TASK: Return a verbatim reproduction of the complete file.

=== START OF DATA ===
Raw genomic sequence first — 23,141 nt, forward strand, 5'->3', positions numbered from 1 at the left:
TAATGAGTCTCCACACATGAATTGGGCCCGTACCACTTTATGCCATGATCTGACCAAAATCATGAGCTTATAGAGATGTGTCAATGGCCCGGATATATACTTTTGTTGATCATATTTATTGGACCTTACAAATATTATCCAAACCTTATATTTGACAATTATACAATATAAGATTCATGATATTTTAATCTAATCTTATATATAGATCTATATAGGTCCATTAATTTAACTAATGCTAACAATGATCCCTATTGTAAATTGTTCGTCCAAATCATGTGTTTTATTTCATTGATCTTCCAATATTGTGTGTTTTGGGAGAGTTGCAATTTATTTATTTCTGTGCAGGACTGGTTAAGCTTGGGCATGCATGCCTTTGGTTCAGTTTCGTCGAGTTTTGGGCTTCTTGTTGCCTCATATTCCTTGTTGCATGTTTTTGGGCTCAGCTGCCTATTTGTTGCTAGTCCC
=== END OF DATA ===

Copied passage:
Raw genomic sequence first — 23,141 nt, forward strand, 5'->3', positions numbered from 1 at the left:
TAATGAGTCTCCACACATGAATTGGGCCCGTACCACTTTATGCCATGATCTGACCAAAATCATGAGCTTATAGAGATGTGTCAATGGCCCGGATATATACTTTTGTTGATCATATTTATTGGACCTTACAAATATTATCCAAACCTTATATTTGACAATTATACAATATAAGATTCATGATATTTTAATCTAATCTTATATATAGATCTATATAGGTCCATTAATTTAACTAATGCTAACAATGATCCCTATTGTAAATTGTTCGTCCAAATCATGTGTTTTATTTCATTGATCTTCCAATATTGTGTGTTTTGGGAGAGTTGCAATTTATTTATTTCTGTGCAGGACTGGTTAAGCTTGGGCATGCATGCCTTTGGTTCAGTTTCGTCGAGTTTTGGGCTTCTTGTTGCCTCATATTCCTTGTTGCATGTTTTTGGGCTCAGCTGCCTATTTGTTGCTAGTCCC